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Load Up on Lentils: 10 Healthy Recipes

By , Bryn Mooth
Don’t love lentils? We’re here to convince you otherwise. People have been eating lentils for millennia; they’re common in Mediterranean, Asian and Indian cuisines.
That’s no surprise: These tiny legumes are packed with dietary fiber, protein and valuable nutrients including folate and magnesium, so they’re healthful additions to your plate. In fact, they are one of the best meatless protein sources.
Beyond those benefits, though, they’re just delicious: pleasantly earthy in flavor, with a hearty texture that’s really satisfying. (In fact, if you don’t love lentils, you may have found them mushy and overcooked.) Lentils are typically sold dried—you’ll find black (Beluga), red, green or French (du Puy) varieties—and they’re super easy to cook and incredibly versatile. Here are 10 great ways to make lentils a healthy part of your diet:
Lentils 1, 2, 3
Think 1, 2, 3: 1 cup of dried lentils plus 2 cups of water yields about 3 cups of cooked lentils. You can double or reduce the amounts to suit your recipe. Lentils freeze beautifully, so you’re smart to cook a double batch and freeze what you don’t use right away.

Cooking Lentils, Part 1

To cook black, green or French lentils: Place the dried lentils in a colander and rinse under cool water; pick out any debris or shriveled lentils. Bring lentils, water and a generous pinch of salt to a boil; reduce heat, cover and simmer for 20 to 30 minutes. Begin tasting for doneness after 20 minutes; you want the lentils cooked al dente, like pasta—cooked through, but not at all mushy.

Cooking Lentils, Part 2

Red and orange (and some green) lentil varieties are commonly split, so they cook much faster than their darker cousins. Also, they get softer with cooking, almost disintegrating, so red and orange lentils are great for soups or for Indian dishes. Use the same proportions of water and lentils, and cook for about 10 minutes.

Lentil Soup with Spicy Italian Sausage

Bacon or sausage are flavorful partners to lentils, and this easy soup features big chunks of root vegetables and rounds of cooked Italian sausage; substitute chicken sausage if you’d like.

Lentil Vegetable Soup
Soup is what most people associate with lentils, and here’s a great vegetarian version, with garlic, onion and carrots. The recipe calls for soaking the lentils overnight, though that’s not necessary.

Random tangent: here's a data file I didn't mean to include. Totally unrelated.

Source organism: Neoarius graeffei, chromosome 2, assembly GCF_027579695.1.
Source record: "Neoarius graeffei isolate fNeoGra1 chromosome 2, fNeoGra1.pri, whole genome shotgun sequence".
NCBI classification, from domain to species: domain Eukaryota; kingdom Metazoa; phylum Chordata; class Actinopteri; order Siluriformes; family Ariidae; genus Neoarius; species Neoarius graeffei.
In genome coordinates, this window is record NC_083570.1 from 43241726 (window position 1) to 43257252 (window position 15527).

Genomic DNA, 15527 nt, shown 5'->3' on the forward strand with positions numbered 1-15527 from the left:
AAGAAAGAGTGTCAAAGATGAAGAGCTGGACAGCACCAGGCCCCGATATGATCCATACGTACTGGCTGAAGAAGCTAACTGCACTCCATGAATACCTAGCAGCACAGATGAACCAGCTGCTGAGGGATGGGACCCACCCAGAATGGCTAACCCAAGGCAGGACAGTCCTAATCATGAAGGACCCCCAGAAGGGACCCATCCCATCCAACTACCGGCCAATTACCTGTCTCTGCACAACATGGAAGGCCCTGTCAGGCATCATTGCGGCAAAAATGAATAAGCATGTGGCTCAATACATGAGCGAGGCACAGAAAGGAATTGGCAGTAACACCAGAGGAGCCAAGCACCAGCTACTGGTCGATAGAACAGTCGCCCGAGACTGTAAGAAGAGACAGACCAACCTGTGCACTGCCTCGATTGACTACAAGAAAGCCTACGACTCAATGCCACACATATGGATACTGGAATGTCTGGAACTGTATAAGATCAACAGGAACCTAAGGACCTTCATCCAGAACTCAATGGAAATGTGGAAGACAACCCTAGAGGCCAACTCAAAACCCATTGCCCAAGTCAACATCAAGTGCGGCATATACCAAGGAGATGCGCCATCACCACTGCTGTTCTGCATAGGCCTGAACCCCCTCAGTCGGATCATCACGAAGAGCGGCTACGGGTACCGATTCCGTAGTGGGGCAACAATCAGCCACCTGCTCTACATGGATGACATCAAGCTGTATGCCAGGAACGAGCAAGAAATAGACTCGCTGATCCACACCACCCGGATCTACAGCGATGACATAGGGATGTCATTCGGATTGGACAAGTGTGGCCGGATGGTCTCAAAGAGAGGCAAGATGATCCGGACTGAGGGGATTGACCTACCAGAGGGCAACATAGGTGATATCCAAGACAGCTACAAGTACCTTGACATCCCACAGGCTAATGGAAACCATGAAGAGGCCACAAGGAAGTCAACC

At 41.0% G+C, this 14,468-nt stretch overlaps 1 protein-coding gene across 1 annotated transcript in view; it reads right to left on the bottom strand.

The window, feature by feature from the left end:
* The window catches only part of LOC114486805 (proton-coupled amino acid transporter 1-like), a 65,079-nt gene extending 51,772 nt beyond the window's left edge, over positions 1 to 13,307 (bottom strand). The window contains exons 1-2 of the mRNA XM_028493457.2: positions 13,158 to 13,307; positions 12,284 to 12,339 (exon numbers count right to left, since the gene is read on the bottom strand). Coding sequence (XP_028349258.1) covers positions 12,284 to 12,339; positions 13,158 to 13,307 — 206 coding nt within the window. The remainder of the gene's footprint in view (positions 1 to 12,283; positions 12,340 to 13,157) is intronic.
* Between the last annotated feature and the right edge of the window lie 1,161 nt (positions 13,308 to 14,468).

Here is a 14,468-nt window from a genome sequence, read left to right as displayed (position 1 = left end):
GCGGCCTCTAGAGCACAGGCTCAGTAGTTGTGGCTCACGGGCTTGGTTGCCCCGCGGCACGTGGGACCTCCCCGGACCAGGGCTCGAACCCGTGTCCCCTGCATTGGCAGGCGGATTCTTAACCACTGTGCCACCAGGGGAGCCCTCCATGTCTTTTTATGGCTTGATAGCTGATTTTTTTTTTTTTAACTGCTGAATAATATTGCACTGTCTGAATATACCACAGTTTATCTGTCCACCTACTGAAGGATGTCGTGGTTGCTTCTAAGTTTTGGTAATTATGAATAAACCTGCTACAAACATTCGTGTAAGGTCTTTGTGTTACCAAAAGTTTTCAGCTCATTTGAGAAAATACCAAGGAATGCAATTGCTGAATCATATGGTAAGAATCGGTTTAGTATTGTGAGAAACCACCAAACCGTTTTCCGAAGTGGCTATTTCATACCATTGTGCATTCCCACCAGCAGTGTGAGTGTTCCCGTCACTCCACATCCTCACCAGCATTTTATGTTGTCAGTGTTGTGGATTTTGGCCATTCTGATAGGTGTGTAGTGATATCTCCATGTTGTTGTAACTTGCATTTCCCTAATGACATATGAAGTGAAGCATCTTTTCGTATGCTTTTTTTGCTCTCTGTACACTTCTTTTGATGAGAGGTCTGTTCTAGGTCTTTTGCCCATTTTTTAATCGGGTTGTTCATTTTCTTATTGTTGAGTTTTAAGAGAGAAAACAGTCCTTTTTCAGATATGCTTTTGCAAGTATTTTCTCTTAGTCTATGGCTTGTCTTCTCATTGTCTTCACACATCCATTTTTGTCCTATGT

Lively Up Yourself Lentil Soup
Another variation on lentil soup, this one is a real favorite. It’s super quick to make if you use already cooked lentils from your freezer. A topping of saffron-infused yogurt makes this lentil soup recipe really sing.

Herbed Bulgur and Lentil Salad
Lentils have tons of uses beyond the traditional soup. This hearty salad—perfect as a dinner side or as a take-to-work lunch—packs plenty of whole-grain fiber and protein, with a zingy dressing of garlic, lemon and olive oil.

Lentil Salad with Chard and Tomatoes

This salad was inspired by the Lively Up soup recipe above; it makes a great lunch option that can help you stay full and fueled all afternoon. Pack it along with some baked pita chips and hummus. Photo courtesy of
Lentil and Chickpea Burgers
Lentils form the basis of a great veggie burger. This SparkPeople member recipe blends cooked lentils and canned chickpeas, lots of spice and some bread crumbs to hold it all together. Cook these burgers in a skillet.

Salmon with Lentils

These little legumes make a lovely bed for a piece of grilled or oven-roasted salmon, in a super heart-healthy combination. Sauté diced onion, carrot and celery in olive oil; season well with salt and pepper and toss with cooked French lentils. Serve a generous spoonful of lentils and vegetables, with the fish on top.

What is your favorite way to eat lentils?

Bryn Mooth
is extending her 20-year career in publishing as an independent journalist and copywriter. She shares seasonal recipes, kitchen techniques, healthy eating tips and food wisdom on her blog